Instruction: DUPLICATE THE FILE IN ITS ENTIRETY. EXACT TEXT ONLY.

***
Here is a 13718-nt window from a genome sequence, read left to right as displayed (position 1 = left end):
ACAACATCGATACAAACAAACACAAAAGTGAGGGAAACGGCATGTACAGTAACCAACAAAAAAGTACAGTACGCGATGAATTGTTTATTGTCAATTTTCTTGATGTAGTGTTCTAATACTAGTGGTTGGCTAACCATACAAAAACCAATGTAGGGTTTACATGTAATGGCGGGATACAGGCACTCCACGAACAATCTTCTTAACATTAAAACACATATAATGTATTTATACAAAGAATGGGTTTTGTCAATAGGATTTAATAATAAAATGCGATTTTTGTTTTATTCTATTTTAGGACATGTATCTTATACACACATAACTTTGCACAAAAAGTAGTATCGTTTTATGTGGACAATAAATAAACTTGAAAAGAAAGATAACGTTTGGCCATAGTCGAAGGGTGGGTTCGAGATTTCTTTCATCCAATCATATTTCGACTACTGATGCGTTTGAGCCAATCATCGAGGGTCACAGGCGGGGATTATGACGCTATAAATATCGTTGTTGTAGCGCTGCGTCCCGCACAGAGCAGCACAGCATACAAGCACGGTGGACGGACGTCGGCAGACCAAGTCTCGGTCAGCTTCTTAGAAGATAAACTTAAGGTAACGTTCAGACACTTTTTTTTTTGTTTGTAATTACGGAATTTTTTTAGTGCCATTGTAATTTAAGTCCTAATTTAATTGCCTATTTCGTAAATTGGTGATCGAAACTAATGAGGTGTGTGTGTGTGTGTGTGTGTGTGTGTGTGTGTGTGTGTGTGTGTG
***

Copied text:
Here is a 13718-nt window from a genome sequence, read left to right as displayed (position 1 = left end):
ACAACATCGATACAAACAAACACAAAAGTGAGGGAAACGGCATGTACAGTAACCAACAAAAAAGTACAGTACGCGATGAATTGTTTATTGTCAATTTTCTTGATGTAGTGTTCTAATACTAGTGGTTGGCTAACCATACAAAAACCAATGTAGGGTTTACATGTAATGGCGGGATACAGGCACTCCACGAACAATCTTCTTAACATTAAAACACATATAATGTATTTATACAAAGAATGGGTTTTGTCAATAGGATTTAATAATAAAATGCGATTTTTGTTTTATTCTATTTTAGGACATGTATCTTATACACACATAACTTTGCACAAAAAGTAGTATCGTTTTATGTGGACAATAAATAAACTTGAAAAGAAAGATAACGTTTGGCCATAGTCGAAGGGTGGGTTCGAGATTTCTTTCATCCAATCATATTTCGACTACTGATGCGTTTGAGCCAATCATCGAGGGTCACAGGCGGGGATTATGACGCTATAAATATCGTTGTTGTAGCGCTGCGTCCCGCACAGAGCAGCACAGCATACAAGCACGGTGGACGGACGTCGGCAGACCAAGTCTCGGTCAGCTTCTTAGAAGATAAACTTAAGGTAACGTTCAGACACTTTTTTTTTTGTTTGTAATTACGGAATTTTTTTAGTGCCATTGTAATTTAAGTCCTAATTTAATTGCCTATTTCGTAAATTGGTGATCGAAACTAATGAGGTGTGTGTGTGTGTGTGTGTGTGTGTGTGTGTGTGTGTGTGTGTGTG